Gruesome warning – The following contains graphic details about cadavers.
On a bright March day near Anchorage, Alaska, Stacie Burkhardt lifts the lid of a chest freezer in a barn. With gloved hands, she picks up an object wrapped in plastic that’s the size and shape of a deer haunch but it’s not. “This is Revlon,” she says, pointing out perfectly manicured fingernails. Underneath lies a foot which Stacie also grabs. “And this is Tootsie.”
These are not animal parts but human.
The smell from the freezer makes Susan Purvis gasp and pinch her nose, even though she and her search dog Tasha spent a decade in what she calls “finding the stinky”—recovery of bodies.
Their dark humor might sound disrespectful but is necessary to cope in their grim profession.
Their mission: train dogs to help solve crimes and bring closure to grieving families. Both have risked their lives to recover the dead.
Susan and Stacie are teaching a two-day specialty course in avalanche rescue and HRD—human remains detection—to twenty teams of search dogs and handlers from as far away as Juneau, Bethel and Fairbanks. All are volunteers and work closely with the Alaskan State Troopers, the law enforcement agency that oversees Search and Rescue missions.
During exercises, Tootsie and Revlon are hidden in the snow in the remote Talkeetna Mountains for the dogs to find and alert their handlers.
Sun dazzles on deep pristine snow while the dogs bark and jump, eager to start the hunt. Their enthusiasm is infectious. Despite the gruesome quest, the search is fun, playful, and adrenaline-fueled as shown in TV coverage.
Twenty-three-years ago, Susan had a goal to train her black Lab puppy Tasha as an avalanche dog to save lives. But reality intervened. Susan recalls, “I didn’t plan to make a career out of finding the dead but that’s how it happened. Missions may start as rescues but most often wind up recoveries. At that point, I just wanted to bring missing family members back home.”
In 2001, Susan and Stacie met at a cadaver dog boot camp led by legendary trainer Andy Rebmann. There, dogs learned to find remains on the ground, hanging aboveground, buried, and hidden in objects. They practiced with samples as small as a tablespoon because, in real-life situations, remains can be scattered and tiny: bone fragments, teeth, blood, and adipocere (the post-mortem waxy tissue formed by anaerobic bacteria).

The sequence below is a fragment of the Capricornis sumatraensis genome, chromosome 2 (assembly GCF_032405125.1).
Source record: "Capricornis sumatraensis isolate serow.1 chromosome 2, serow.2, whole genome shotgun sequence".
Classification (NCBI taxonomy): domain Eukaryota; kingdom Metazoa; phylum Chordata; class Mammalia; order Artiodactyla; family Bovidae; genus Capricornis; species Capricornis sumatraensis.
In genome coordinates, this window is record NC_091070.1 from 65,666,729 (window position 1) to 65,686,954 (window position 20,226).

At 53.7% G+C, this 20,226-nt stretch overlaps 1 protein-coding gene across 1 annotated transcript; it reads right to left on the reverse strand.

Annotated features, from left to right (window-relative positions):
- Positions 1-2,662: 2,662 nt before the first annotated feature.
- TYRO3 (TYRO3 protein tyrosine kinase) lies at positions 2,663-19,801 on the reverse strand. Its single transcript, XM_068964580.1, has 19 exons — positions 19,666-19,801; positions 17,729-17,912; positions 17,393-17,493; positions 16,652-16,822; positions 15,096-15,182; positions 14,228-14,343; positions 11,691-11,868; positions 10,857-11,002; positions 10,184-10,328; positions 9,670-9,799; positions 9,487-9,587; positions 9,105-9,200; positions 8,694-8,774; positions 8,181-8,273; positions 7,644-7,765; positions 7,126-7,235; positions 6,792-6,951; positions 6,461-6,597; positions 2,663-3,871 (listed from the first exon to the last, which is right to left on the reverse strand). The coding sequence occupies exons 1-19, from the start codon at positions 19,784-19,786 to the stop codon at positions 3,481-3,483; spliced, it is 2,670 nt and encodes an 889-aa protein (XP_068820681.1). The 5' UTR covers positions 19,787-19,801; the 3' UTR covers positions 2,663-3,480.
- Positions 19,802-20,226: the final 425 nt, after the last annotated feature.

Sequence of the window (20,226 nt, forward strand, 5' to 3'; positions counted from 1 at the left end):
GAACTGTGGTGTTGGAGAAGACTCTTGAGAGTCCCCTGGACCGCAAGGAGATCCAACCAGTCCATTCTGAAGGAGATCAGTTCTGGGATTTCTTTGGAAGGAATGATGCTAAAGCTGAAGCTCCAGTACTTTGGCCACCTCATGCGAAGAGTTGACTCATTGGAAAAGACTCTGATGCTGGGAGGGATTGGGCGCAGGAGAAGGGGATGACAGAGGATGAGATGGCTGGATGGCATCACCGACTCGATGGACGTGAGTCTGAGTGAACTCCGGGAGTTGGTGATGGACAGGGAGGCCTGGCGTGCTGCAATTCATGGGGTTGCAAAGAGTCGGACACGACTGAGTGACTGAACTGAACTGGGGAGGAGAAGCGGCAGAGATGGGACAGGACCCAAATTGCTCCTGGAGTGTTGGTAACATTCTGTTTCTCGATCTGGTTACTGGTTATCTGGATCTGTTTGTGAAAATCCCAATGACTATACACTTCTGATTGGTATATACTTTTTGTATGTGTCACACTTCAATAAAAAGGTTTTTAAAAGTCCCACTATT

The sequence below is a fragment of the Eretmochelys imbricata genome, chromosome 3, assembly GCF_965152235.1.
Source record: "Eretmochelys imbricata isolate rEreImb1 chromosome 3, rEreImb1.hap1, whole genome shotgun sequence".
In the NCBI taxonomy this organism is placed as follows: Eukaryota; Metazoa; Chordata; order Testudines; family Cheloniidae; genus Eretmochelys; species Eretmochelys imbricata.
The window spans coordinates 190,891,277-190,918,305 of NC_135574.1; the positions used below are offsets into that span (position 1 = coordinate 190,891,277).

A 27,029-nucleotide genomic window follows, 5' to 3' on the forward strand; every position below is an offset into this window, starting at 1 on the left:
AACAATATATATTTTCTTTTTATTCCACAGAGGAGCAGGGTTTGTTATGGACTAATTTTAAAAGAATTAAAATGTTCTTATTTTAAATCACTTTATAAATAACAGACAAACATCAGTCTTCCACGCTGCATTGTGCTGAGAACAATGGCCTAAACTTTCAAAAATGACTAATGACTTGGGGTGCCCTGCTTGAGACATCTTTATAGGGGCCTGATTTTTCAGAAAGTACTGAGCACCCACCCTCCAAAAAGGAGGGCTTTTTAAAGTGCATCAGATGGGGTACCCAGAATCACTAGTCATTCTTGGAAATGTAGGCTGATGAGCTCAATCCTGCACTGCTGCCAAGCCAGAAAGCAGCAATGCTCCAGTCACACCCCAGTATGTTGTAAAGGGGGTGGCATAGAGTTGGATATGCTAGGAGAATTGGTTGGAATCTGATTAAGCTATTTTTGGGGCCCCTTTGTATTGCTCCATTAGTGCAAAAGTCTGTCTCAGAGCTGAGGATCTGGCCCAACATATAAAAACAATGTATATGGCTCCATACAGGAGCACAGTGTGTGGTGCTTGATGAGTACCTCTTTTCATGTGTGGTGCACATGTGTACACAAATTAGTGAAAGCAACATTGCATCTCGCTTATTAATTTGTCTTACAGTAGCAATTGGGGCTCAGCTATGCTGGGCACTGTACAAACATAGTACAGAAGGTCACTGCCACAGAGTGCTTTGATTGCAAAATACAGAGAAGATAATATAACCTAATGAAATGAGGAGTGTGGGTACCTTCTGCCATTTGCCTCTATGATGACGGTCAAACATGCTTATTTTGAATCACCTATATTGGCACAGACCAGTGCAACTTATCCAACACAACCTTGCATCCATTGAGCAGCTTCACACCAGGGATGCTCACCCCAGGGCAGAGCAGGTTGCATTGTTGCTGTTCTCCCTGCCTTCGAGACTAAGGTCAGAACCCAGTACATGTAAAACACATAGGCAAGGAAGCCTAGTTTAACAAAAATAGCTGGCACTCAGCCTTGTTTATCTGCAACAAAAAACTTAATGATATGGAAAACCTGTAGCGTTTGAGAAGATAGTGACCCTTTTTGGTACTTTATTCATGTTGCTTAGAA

In her own home freezer, Susan kept “Mr. Nub,” a severed finger, along with his tooth, and blood-soaked rags that were the remains of “Kimmy” (clearly marked “Biohazard”) as training aides for Tasha.
According to Andy, 80% of training is human and 20% is dog. “If you’re having problems with your dog,” he says, “look in the mirror.” He wrote Cadaver Dog Handbook – Forensic Training and Tactics for the Recovery of Human Remains, the definitive reference guide in the profession.
Specific words are used to command the dog, such as Find Fred, Mort, or Decomp. The dog’s alert signal can be: eye contact, bark, or lie down. A passive alert is preferred in crime scenes so the dog doesn’t disturb evidence.
Susan recalls a case she worked where a murder victim had been shot, chopped up, burned, then buried under a ton of landscape stone. Tasha’s avalanche training taught her to dig to uncover victims but, in this situation, digging was prohibited. Susan worried her dog might violate that rule but she alerted to the location without digging.
However, Tasha broke the number one rule—she found a small bone and proudly pranced around with it in her mouth, tail wagging. She was forgiven because she found evidence that professional investigators had missed the day before.
Killers may think they can outsmart a dog by hiding and masking the scent with extreme measures like wrapping the body inside an animal carcass. “But the human body is constantly decomposing,” Susan says, “and the dog always knows. That’s why we train for every situation, under every condition, and with every stage of human decomposition.”